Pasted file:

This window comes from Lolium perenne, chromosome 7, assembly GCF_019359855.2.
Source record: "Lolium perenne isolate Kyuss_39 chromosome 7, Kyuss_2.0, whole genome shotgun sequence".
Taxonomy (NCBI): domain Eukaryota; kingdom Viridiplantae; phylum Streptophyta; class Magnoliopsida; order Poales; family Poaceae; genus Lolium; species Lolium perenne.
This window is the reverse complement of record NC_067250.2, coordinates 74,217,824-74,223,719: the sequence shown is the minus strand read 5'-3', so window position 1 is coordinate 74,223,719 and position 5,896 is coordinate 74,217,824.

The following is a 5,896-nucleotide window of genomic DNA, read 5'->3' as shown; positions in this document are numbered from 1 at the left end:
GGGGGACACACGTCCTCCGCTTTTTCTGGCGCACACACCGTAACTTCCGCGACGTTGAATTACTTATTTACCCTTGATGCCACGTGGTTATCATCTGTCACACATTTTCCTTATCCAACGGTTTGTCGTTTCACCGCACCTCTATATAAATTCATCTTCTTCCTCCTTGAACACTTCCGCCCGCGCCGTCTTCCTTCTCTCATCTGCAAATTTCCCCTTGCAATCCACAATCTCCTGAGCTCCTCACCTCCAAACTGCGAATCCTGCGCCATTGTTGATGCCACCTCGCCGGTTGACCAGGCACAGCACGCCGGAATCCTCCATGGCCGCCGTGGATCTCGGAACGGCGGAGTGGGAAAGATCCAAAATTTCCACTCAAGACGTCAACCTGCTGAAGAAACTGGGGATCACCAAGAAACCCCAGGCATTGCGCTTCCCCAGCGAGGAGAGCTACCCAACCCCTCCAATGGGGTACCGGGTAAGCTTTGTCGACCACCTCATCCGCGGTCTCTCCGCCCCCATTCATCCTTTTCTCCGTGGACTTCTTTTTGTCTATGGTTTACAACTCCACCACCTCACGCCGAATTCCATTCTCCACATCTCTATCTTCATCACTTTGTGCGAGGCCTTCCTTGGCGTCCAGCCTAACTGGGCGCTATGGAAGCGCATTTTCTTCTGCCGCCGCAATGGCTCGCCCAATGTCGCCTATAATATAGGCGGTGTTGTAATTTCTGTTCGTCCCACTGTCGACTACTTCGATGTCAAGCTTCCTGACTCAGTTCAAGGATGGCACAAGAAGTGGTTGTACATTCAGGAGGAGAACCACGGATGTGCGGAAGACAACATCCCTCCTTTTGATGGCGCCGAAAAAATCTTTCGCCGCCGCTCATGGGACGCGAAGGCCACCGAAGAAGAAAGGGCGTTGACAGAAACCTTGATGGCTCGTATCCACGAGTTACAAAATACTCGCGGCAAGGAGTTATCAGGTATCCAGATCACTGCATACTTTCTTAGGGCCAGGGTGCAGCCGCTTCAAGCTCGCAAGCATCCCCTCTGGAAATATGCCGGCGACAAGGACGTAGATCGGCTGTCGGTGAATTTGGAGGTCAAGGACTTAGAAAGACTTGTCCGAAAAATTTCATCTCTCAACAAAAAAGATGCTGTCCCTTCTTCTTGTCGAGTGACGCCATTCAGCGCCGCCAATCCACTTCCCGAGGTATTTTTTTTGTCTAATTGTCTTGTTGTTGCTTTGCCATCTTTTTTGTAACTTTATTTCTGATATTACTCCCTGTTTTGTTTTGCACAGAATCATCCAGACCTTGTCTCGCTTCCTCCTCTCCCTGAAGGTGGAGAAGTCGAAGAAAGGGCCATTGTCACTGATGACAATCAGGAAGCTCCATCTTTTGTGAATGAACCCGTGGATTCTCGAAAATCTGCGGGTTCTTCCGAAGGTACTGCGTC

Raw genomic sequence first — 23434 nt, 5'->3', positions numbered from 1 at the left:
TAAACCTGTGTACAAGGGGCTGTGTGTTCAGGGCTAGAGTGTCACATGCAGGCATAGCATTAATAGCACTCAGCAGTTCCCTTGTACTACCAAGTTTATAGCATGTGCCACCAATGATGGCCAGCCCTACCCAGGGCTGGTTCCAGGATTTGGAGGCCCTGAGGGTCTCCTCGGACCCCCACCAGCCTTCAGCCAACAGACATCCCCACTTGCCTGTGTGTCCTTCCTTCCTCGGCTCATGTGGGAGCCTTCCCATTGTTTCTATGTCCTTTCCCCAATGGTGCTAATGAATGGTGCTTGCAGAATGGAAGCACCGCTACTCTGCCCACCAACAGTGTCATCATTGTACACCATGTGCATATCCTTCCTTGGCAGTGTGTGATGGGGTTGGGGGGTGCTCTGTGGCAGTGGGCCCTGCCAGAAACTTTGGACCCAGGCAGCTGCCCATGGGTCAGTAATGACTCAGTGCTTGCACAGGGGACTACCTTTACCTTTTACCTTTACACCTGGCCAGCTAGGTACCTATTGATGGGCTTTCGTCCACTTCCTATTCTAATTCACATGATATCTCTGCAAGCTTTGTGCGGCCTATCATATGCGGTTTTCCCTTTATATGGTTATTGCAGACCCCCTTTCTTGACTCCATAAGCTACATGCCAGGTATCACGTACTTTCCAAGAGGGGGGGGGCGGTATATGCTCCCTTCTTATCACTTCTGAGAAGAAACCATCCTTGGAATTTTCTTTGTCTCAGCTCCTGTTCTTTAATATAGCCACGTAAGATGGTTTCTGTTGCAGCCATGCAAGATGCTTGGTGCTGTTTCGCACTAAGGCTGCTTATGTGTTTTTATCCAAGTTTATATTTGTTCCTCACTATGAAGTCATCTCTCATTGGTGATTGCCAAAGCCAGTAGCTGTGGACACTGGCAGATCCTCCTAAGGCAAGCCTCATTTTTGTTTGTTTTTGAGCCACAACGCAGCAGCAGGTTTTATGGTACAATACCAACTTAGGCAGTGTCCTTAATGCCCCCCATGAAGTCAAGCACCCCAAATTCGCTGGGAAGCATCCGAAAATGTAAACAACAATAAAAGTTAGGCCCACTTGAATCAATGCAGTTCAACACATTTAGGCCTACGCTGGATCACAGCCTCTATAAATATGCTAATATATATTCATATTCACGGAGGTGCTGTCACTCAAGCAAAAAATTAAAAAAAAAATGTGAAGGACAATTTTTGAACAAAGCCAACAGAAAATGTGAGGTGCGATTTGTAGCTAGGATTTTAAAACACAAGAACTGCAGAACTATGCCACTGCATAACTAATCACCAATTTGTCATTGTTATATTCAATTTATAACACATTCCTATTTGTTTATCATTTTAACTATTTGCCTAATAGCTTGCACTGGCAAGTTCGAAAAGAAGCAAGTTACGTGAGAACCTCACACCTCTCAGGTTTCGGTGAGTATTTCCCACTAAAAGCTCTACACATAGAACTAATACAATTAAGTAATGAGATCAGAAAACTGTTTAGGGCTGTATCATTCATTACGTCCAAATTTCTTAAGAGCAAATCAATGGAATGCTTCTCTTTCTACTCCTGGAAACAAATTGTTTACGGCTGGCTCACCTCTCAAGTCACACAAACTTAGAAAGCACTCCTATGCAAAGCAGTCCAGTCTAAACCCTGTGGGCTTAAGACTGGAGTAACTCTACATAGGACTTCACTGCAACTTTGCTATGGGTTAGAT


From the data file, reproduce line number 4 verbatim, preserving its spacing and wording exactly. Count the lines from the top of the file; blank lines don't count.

This window is the reverse complement of record NC_067250.2, coordinates 74,217,824-74,223,719: the sequence shown is the minus strand read 5'-3', so window position 1 is coordinate 74,223,719 and position 5,896 is coordinate 74,217,824.